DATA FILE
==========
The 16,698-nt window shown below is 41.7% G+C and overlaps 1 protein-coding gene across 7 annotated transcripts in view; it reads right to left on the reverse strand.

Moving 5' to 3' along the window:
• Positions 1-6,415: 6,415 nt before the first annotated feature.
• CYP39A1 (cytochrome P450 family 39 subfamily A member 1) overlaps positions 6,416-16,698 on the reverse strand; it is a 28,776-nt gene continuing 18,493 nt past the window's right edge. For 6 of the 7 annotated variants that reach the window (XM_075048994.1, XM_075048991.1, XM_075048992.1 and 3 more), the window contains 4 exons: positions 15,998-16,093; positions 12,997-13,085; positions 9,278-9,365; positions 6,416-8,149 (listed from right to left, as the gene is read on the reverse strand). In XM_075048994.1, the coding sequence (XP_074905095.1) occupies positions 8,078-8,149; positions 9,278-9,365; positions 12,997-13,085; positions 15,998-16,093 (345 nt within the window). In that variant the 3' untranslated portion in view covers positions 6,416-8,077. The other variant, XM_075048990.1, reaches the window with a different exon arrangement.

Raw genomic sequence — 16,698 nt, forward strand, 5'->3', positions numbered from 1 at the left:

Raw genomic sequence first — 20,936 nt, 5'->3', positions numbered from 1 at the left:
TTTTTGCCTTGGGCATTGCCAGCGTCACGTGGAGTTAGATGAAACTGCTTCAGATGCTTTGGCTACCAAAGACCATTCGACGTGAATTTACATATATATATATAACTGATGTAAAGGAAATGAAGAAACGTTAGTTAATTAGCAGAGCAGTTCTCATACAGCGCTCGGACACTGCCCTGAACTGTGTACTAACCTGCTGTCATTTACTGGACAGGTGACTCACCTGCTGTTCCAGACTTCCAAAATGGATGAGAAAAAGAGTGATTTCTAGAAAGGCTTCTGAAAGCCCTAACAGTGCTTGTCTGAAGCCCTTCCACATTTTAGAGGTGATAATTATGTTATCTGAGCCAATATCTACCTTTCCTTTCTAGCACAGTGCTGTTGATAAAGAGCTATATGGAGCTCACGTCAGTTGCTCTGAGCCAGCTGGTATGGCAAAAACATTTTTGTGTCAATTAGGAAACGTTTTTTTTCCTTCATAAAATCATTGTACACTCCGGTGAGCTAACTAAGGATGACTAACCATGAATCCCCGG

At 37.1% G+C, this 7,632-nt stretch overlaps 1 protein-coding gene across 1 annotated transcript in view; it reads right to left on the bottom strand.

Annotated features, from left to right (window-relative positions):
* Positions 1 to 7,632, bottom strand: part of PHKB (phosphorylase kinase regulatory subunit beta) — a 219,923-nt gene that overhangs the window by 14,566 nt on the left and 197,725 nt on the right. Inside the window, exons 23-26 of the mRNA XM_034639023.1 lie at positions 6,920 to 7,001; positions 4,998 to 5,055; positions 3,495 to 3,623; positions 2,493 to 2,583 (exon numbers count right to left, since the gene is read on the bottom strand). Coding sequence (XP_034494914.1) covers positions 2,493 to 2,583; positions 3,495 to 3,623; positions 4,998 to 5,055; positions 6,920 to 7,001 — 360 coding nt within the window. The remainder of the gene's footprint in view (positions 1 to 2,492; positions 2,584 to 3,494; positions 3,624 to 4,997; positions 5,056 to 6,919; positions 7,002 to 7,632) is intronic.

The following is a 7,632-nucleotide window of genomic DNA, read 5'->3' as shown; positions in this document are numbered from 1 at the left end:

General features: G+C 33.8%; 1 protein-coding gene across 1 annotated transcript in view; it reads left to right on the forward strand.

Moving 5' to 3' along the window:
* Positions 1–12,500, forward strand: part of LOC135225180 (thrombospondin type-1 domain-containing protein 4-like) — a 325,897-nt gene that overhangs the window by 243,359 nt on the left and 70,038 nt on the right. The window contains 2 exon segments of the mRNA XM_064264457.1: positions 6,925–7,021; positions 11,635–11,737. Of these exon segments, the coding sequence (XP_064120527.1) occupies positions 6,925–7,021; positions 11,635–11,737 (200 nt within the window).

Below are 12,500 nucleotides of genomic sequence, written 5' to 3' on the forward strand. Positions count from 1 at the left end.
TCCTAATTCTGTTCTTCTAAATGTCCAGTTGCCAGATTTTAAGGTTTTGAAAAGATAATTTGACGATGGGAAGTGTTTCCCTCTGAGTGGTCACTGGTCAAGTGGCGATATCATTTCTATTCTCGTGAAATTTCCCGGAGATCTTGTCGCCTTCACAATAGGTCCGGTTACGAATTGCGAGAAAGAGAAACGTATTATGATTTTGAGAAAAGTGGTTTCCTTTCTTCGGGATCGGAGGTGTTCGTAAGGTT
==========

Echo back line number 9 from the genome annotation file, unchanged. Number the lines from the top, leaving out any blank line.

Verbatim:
Annotated features, from left to right (window-relative positions):